Figure 5.1: Oetzi, the well preserved iceman and oldest known mummy, who was dated with the radiocarbon technique using accelerator mass spectrometry to have died sometime between 3360 - 3100 BC.

start that his theme is desperate, his means feeble, and the trade of clothing facts in words is bound by its very nature to fail. It is again among us, in a glass of milk. It is inserted in a very complex, long chain, yet such that almost all of its links are acceptable to the human body. It is swallowed; and since every living structure harbors a savage distrust toward every contribution of any material of living origin, the chain is meticulously broken apart and the fragments, one by one, are accepted or rejected. One, the one that concerns us, crosses the intestinal threshold and enters the bloodstream: it migrates, knocks at the door of a nerve cell, enters, and supplants the carbon which was part of it. This cell belongs to a brain, and it is my brain, the brain of the me who is writing; and the cell in question, and within it the atom in question, is in charge of my writing, in a gigantic minuscule game which nobody has yet described. It is that which at this instant, issuing out of a labyrinthine tangle of yeses and nos, makes my hand run along a certain path on the paper, mark it with these volutes that are signs: a double snap, up and down, between two levels of energy, guides this hand of mine to impress on the paper this dot, here, this one.”


Carbon-14 dating

The death of the icemen “Oetzi”, whose mummy is shown in Fig. 5.1, has been dated to have occurred between 3360 − 3100 BC using radiocarbon dating based on the isotope 14 C. Figure 5.2 is a picture of the mountain range in the Alps where the mummy was found, right on the border between Austria and Italy, sparking a dispute about the right to exhibit the remains. The isotopic composition of atmospheric carbon is 99% stable 12 C, 1% stable 13 C 6 6 −10 14 and only 1.2 × 10 % radioactive 6 C. The latter decays with a half-life of 5730 a, however, it is constantly reproduced in the atmosphere and then incorporated into living matter via photosynthesis due to the impact of cosmic rays on the earth


Figure 5.2: The ice covered mountain ridge between Italy and Austria where Oetzi was found.

atmosphere, see Fig. 5.3. The balance of decay and reproduction accounts for the stable concentration quoted. The death of an organism, however, terminates the incorporation of new carbon atoms and the amount of C-14 isotopes thus gradually decreases due to radioactive decays. The C-14 decay is a prominent example of beta-decay. The daughter product is a 14 N nucleus which is the result of the 7 emission of a fast electron. The decay is thus referred to as a β − -decay, in contrast to a β + -decay, where a positively charged positron is emitted. The positron is otherwise similar to an electron, however, being an anti-particle it annihilates with the nearest electron resulting in the emission of two 511 keV, ‘back-to-back’ γ-rays. Curiously the energy spectrum of β-decay is a continuous distribution of electron (or positron) energies, as it is shown in Fig. 5.4. This is in stark contrast to energy spectra for α-decay. A typical example is shown in Fig. 5.5. Four discrete lines can be distinguished, which reflect the states of the daughter nucleus (also shown in the figure). The question arises why the energy spectra of the emitted particle is fundamentally different for two seemingly similar processes. Wolfgang Pauli proposed that a continuous energy spectrum can only be in agreement with the conservation laws for energy and momentum, if the momentum and energy are not only shared among two particles as in α-decay, namely the α-particle and the recoil parent nucleus, but among three particles. He proposed that the third particle would be neutral and without rest mass, and named it appropriately ‘neutrino’. Indeed, a ‘neutrino’ is being observed in β + -decay, while an anti-neutrino is emitted in β − decay. As electrons, neutrinos are leptonic particles. Combining a particle with an anti-particle results in a lepton number 0, so that the conservation law of lepton conservation is also fulfilled in both β + - and in β − -decay. The complete decay equation is thus for 14 C:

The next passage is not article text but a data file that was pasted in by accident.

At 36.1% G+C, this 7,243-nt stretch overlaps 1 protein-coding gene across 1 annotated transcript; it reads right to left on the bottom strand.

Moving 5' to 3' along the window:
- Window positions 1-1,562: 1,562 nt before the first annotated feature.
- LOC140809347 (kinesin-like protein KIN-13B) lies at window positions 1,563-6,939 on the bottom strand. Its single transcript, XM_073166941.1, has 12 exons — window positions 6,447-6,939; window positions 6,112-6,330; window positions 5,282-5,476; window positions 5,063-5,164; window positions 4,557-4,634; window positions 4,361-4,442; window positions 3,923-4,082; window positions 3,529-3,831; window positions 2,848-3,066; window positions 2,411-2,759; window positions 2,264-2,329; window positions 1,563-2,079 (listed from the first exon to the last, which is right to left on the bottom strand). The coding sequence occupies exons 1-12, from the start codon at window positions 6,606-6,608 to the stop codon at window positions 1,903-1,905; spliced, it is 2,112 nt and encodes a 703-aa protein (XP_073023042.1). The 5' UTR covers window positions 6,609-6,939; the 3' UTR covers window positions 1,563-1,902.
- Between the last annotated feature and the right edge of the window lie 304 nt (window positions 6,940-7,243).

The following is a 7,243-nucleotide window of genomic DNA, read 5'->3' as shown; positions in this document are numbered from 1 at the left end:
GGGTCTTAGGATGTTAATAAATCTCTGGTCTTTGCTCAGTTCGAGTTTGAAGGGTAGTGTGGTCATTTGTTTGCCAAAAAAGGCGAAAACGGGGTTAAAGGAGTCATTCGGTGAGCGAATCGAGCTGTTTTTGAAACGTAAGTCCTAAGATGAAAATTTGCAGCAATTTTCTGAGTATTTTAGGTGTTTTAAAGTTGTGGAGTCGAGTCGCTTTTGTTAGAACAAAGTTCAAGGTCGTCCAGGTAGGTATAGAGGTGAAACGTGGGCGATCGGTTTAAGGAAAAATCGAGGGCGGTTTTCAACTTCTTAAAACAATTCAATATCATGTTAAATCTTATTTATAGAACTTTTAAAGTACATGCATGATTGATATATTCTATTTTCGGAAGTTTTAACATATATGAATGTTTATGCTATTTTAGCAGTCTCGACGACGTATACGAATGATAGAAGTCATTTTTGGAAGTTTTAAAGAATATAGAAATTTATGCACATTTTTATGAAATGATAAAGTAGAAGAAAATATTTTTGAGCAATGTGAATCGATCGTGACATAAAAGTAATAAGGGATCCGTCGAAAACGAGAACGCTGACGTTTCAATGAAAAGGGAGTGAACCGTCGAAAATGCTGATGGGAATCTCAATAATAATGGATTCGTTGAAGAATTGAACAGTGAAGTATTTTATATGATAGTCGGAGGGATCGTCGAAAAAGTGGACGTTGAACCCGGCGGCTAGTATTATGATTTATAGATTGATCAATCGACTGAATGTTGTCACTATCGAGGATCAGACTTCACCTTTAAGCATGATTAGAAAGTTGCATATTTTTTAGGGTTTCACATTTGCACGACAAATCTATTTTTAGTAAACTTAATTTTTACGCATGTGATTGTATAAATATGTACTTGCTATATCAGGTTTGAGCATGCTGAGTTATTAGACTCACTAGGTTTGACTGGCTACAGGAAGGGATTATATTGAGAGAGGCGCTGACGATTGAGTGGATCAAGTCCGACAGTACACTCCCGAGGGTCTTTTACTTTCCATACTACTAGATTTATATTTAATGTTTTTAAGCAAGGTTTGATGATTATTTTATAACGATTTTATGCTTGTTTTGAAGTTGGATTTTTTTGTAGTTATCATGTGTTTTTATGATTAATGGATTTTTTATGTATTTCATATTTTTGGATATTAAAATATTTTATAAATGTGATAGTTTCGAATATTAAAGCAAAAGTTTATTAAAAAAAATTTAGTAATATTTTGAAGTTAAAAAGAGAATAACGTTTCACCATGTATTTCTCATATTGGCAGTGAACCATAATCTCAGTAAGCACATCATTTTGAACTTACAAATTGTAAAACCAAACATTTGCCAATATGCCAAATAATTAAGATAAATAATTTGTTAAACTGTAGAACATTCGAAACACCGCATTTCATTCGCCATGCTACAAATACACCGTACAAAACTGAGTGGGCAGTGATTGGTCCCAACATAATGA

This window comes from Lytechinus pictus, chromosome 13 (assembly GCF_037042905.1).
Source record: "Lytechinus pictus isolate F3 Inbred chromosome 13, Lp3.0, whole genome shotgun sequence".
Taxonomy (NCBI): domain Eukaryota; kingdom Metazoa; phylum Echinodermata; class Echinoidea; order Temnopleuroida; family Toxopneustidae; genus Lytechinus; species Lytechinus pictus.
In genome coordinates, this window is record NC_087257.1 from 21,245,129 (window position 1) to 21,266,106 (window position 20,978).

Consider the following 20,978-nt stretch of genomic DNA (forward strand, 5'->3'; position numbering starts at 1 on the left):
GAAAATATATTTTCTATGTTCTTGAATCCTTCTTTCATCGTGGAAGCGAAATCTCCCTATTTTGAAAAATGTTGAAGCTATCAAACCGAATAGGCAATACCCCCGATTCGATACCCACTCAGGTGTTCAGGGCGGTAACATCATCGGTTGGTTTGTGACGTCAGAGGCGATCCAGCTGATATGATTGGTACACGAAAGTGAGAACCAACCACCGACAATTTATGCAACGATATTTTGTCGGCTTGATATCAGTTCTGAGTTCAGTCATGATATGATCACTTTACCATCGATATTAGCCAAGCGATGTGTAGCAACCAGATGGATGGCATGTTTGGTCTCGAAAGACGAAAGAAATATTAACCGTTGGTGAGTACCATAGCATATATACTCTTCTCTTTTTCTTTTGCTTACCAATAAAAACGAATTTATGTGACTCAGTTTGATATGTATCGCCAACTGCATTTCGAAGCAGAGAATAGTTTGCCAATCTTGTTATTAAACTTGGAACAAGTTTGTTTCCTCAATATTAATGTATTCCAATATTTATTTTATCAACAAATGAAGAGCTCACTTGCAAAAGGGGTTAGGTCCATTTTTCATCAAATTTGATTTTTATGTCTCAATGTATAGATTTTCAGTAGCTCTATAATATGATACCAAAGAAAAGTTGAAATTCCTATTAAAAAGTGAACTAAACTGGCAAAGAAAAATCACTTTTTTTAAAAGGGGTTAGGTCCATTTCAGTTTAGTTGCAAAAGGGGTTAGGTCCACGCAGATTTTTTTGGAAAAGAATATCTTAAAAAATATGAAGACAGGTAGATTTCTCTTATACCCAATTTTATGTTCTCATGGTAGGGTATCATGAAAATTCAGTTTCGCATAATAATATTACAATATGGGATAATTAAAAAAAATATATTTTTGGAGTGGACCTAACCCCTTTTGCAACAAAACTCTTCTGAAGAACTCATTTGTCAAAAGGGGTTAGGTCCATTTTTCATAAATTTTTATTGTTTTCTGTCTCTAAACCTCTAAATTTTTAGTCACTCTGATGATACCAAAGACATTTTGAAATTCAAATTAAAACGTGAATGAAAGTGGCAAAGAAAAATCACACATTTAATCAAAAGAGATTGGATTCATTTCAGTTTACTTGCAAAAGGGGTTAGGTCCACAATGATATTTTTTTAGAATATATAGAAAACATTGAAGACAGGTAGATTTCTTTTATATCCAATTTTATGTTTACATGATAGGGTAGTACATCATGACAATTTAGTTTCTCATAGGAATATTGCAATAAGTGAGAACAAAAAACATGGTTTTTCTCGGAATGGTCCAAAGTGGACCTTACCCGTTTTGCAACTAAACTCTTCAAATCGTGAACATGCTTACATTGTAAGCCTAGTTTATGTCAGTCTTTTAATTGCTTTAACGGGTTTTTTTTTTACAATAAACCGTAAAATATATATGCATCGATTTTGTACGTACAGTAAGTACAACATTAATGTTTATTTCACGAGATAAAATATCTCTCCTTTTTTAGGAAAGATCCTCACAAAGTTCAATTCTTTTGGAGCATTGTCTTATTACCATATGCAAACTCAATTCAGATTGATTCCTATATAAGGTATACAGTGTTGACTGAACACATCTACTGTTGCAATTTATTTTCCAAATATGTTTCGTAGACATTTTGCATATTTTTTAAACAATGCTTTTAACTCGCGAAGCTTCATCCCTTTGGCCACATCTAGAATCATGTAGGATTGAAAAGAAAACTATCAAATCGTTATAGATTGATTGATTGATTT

14 6 C


14 7 N

+ e− + ν + ∆E ¯
18 9 F,

(5.1) which is

An important example of β + -decay is the decay of the radioisotope



Figure 5.3: The isotopic composition of carbon and the processes which lead to a stable C14 concentration in the atmosphere and through photosynthesis in all living plants. (1) GeV protons and other highly energetic particles from cosmic rays produce (2) particle showers in the atmosphere. (3) Neutrons from these showers undergo neutron/proton exchange reactions with 14 N nuclei, thus forming radioactive 14 C. (4) As carbon dioxide the 14 C is (5) incorporated into plants. (6) Following the death of the plant, photosynthesis and the incorporation of 14 C stop, and the concentration of this isotope gradually decreases through radioactive β − -decay.